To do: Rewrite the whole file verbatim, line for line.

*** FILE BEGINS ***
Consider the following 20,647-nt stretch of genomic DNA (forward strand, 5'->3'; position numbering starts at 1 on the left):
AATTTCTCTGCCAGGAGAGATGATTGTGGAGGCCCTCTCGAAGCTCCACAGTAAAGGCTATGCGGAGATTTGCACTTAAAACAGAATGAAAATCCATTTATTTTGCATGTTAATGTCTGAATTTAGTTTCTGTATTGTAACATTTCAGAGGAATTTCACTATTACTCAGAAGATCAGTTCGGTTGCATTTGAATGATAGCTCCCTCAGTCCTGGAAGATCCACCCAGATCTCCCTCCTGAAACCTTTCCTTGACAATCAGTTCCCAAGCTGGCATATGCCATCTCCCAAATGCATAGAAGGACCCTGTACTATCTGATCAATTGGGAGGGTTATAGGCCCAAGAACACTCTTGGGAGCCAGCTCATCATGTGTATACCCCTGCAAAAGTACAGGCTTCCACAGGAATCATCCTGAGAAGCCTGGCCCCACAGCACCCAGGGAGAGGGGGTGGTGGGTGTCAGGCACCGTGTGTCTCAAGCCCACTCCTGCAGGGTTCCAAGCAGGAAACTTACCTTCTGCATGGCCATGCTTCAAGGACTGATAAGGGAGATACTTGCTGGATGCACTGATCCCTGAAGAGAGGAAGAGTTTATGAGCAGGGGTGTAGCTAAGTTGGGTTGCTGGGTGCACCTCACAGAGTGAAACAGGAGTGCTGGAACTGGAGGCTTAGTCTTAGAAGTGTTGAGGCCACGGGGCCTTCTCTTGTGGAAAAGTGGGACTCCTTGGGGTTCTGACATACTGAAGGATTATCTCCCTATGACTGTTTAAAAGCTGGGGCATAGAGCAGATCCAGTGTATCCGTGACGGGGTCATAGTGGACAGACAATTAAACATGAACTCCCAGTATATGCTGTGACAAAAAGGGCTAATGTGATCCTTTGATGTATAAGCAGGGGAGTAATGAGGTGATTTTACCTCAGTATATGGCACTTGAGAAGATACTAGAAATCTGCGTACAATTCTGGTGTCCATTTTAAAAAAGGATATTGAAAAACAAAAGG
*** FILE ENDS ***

Consider the following 20,647-nt stretch of genomic DNA (forward strand, 5'->3'; position numbering starts at 1 on the left):
AATTTCTCTGCCAGGAGAGATGATTGTGGAGGCCCTCTCGAAGCTCCACAGTAAAGGCTATGCGGAGATTTGCACTTAAAACAGAATGAAAATCCATTTATTTTGCATGTTAATGTCTGAATTTAGTTTCTGTATTGTAACATTTCAGAGGAATTTCACTATTACTCAGAAGATCAGTTCGGTTGCATTTGAATGATAGCTCCCTCAGTCCTGGAAGATCCACCCAGATCTCCCTCCTGAAACCTTTCCTTGACAATCAGTTCCCAAGCTGGCATATGCCATCTCCCAAATGCATAGAAGGACCCTGTACTATCTGATCAATTGGGAGGGTTATAGGCCCAAGAACACTCTTGGGAGCCAGCTCATCATGTGTATACCCCTGCAAAAGTACAGGCTTCCACAGGAATCATCCTGAGAAGCCTGGCCCCACAGCACCCAGGGAGAGGGGGTGGTGGGTGTCAGGCACCGTGTGTCTCAAGCCCACTCCTGCAGGGTTCCAAGCAGGAAACTTACCTTCTGCATGGCCATGCTTCAAGGACTGATAAGGGAGATACTTGCTGGATGCACTGATCCCTGAAGAGAGGAAGAGTTTATGAGCAGGGGTGTAGCTAAGTTGGGTTGCTGGGTGCACCTCACAGAGTGAAACAGGAGTGCTGGAACTGGAGGCTTAGTCTTAGAAGTGTTGAGGCCACGGGGCCTTCTCTTGTGGAAAAGTGGGACTCCTTGGGGTTCTGACATACTGAAGGATTATCTCCCTATGACTGTTTAAAAGCTGGGGCATAGAGCAGATCCAGTGTATCCGTGACGGGGTCATAGTGGACAGACAATTAAACATGAACTCCCAGTATATGCTGTGACAAAAAGGGCTAATGTGATCCTTTGATGTATAAGCAGGGGAGTAATGAGGTGATTTTACCTCAGTATATGGCACTTGAGAAGATACTAGAAATCTGCGTACAATTCTGGTGTCCATTTTAAAAAAGGATATTGAAAAACAAAAGG